D.1 What Are DTDs?

Document Type Definitions express the allowed elements and attributes in a certain document type and constrain the order in which elements must appear within that document type. A DTD is often composed of a single file, which contains declarations defining the element types and attribute lists. (In theory, a DTD may span more than one file; however, the mechanism for including one file inside another parameter entities is outside the scope of this appendix.)

D.1.1 Element Type Declarations

An element is the actual instance of the structure as found in an XML document, whereas the element type defines the element, giving it a name and a structure. The form of an element type declaration is:

<!ELEMENT element-name contentspec>

The allowable content defined by contentspec is defined in terms of a simple grammar, which allows the expression of sequence, alternatives, and iteration within elements. For a formal definition of the element type declaration, see Section 3.2 of the XML 1.0 specification at http://w3.org/TR/REC-xml#NT-elementdecl. Table D-1 introduces the most common constructs.

Table D-1. Element type content specifications

Content specification



The e element may contain character data that is, text (and possibly entity and character references).


The e element has no content that is, it can only appear as <e/> or <e></e>.


The e element may contain character data or any other element defined in the DTD.

<!ELEMENT e (a+)>

The e element must contain at least one a element and may contain multiple a elements. (The plus means "one or more.")

<!ELEMENT e (a,b*,c+)>

The e element must contain the following sequence: one a element, followed by zero or more b elements, followed by one or more c elements. The asterisk means "zero or more."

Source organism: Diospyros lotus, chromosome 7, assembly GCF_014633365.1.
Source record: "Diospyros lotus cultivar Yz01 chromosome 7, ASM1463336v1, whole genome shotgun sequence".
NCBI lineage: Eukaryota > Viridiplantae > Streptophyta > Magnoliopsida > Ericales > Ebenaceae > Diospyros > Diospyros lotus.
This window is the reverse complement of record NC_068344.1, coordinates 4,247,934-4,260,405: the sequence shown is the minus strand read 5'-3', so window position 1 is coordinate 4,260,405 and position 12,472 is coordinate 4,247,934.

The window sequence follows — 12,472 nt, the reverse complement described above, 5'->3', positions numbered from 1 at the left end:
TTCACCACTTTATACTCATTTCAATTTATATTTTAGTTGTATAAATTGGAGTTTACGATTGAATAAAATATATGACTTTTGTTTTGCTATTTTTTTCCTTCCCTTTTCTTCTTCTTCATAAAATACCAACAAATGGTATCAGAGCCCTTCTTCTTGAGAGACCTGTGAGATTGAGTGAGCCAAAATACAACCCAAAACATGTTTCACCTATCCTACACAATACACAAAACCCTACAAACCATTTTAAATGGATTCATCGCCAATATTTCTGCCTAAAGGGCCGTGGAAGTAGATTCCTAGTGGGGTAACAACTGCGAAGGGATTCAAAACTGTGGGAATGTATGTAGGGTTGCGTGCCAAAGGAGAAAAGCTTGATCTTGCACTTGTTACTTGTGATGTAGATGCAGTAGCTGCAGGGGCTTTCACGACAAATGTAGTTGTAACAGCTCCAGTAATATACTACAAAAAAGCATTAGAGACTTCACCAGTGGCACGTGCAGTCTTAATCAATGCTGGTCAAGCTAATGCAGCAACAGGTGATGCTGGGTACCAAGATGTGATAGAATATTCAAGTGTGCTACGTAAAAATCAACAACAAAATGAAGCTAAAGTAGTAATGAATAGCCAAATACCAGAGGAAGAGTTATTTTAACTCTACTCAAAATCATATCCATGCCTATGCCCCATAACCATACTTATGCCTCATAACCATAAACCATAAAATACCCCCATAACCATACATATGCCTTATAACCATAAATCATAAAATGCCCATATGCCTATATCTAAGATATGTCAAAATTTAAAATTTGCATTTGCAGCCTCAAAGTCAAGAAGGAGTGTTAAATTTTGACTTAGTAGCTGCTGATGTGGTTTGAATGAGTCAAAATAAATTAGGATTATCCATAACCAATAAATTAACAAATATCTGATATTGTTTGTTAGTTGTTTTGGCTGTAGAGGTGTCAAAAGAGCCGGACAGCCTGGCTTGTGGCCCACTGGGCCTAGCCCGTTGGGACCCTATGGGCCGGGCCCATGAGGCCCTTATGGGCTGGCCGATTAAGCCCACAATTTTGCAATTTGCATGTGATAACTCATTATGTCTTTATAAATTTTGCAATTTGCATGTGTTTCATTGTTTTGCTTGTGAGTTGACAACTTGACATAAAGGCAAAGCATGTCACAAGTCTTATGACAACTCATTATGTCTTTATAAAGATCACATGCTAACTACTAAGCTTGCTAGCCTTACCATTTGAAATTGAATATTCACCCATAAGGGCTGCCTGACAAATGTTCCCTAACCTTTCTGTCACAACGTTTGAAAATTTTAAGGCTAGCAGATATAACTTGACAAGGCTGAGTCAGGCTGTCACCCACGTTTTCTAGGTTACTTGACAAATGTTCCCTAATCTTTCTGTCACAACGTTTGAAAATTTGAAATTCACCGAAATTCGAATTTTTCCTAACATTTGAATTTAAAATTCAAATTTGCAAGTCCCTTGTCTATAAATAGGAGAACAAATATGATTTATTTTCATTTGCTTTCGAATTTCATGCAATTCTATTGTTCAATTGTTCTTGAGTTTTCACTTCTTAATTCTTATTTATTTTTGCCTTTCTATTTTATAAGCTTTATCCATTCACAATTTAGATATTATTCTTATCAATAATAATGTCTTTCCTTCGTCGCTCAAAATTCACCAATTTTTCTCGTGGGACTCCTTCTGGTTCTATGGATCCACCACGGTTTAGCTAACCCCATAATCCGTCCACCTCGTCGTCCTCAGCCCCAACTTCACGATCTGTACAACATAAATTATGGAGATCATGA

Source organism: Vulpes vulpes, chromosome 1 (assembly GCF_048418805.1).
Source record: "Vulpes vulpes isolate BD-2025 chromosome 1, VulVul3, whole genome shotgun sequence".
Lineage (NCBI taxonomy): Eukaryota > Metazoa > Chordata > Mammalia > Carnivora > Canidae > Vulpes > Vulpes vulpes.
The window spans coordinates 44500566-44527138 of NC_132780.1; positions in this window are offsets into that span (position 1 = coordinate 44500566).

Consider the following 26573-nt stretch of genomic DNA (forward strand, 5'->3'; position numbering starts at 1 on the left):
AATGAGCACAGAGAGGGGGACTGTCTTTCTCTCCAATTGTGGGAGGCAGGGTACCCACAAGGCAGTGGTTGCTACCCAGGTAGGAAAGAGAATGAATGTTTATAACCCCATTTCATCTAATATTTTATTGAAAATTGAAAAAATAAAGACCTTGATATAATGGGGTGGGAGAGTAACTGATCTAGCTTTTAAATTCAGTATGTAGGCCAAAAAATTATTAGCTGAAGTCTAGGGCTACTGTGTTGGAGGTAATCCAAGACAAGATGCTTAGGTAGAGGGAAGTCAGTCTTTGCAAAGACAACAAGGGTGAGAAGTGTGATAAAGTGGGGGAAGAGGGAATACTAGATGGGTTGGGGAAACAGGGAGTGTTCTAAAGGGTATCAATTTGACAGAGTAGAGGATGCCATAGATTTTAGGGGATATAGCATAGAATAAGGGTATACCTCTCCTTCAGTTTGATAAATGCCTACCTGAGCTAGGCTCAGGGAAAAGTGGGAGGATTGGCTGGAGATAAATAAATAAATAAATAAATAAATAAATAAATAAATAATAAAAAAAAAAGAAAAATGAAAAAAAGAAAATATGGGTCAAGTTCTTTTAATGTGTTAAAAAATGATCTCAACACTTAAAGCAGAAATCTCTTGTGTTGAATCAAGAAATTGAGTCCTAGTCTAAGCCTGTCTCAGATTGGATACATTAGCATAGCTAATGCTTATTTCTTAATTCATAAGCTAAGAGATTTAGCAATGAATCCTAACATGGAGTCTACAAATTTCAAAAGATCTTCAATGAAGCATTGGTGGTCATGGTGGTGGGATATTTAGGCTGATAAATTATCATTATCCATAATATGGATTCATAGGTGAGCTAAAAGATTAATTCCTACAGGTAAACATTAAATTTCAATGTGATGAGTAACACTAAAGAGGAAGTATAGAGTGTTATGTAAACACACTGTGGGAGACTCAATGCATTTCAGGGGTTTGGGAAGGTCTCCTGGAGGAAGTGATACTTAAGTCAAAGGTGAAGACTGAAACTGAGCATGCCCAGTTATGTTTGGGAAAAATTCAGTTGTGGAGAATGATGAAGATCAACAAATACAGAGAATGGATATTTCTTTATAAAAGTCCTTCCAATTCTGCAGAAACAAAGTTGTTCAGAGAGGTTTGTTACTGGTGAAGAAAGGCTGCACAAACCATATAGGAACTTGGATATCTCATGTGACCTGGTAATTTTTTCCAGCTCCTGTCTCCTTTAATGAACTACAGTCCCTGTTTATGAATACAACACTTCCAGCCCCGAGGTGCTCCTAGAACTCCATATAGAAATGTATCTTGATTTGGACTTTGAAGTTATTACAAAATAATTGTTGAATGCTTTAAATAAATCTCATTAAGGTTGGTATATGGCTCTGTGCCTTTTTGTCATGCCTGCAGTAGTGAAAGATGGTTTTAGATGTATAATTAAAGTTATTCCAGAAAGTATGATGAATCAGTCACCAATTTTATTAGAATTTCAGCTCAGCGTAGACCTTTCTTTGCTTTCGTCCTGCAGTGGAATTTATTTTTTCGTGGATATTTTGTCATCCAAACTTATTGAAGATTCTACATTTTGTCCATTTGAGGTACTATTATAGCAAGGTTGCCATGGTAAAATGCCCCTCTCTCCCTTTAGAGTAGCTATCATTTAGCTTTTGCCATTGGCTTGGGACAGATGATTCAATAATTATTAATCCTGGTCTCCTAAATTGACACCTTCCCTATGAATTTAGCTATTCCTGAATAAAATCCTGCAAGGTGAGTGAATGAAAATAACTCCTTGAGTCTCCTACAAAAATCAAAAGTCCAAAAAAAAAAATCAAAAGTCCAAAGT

The e element may contain b elements or character data, and they can all be mixed together.

<!ELEMENT e (a|b|c)* >

The e element may contain zero or more a, b, or c elements, in any order.

For a document to be valid, the DTD must provide an element type declaration for every element used in the document and the contents of all of those elements must conform to the content models specified in the element type declaration. Element type declarations leave off one important aspect of elements, however: attributes.

D.1.2 Attribute List Declarations

Inside a DTD, permissible attributes are specified on a per-element basis. An attribute list declaration takes this form:

<!ATTLIST element-name attribute-definitions >

In the attribute definitions, you have to identify the attribute's name and type, whether the attribute is optional or required, and, if necessary, the attribute's default value. Unlike elements, you can specify default values for attributes, which are inserted by an application when it parses the XML document, even if they're not explicitly written in the document. Attributes can store all kinds of content, but the main types used are CDATA (character data, including entity and character references), ID (identifiers whose value must be unique within the document), and IDREF and IDREFS (which point to ID values). Attribute definitions may also specify a list of acceptable values rather than a generic type. Attribute types are only a subset of the XSD types described in Appendix C all of them are textual. Table D-2 shows some common attribute definitions.

Table D-2. Attribute definitions

Attribute definition



The subject attribute must always be present and it should contain only character data. It has no default value.


The rating attribute is allowed, but not mandatory. It has no default value.

play (scissors|paper|stone) "stone"

The play attribute may take only the values scissors, paper, or stone. If it is not specified, it is assumed to take the default value stone.

color CDATA #FIXED "purple"

The color attribute must take the value purple. If it is not specified on the element, the processing application provides purple as a default value.

Here's a complete attribute declaration for a fictitious animals element, which must have a name, either two or four legs, and, optionally, a note field: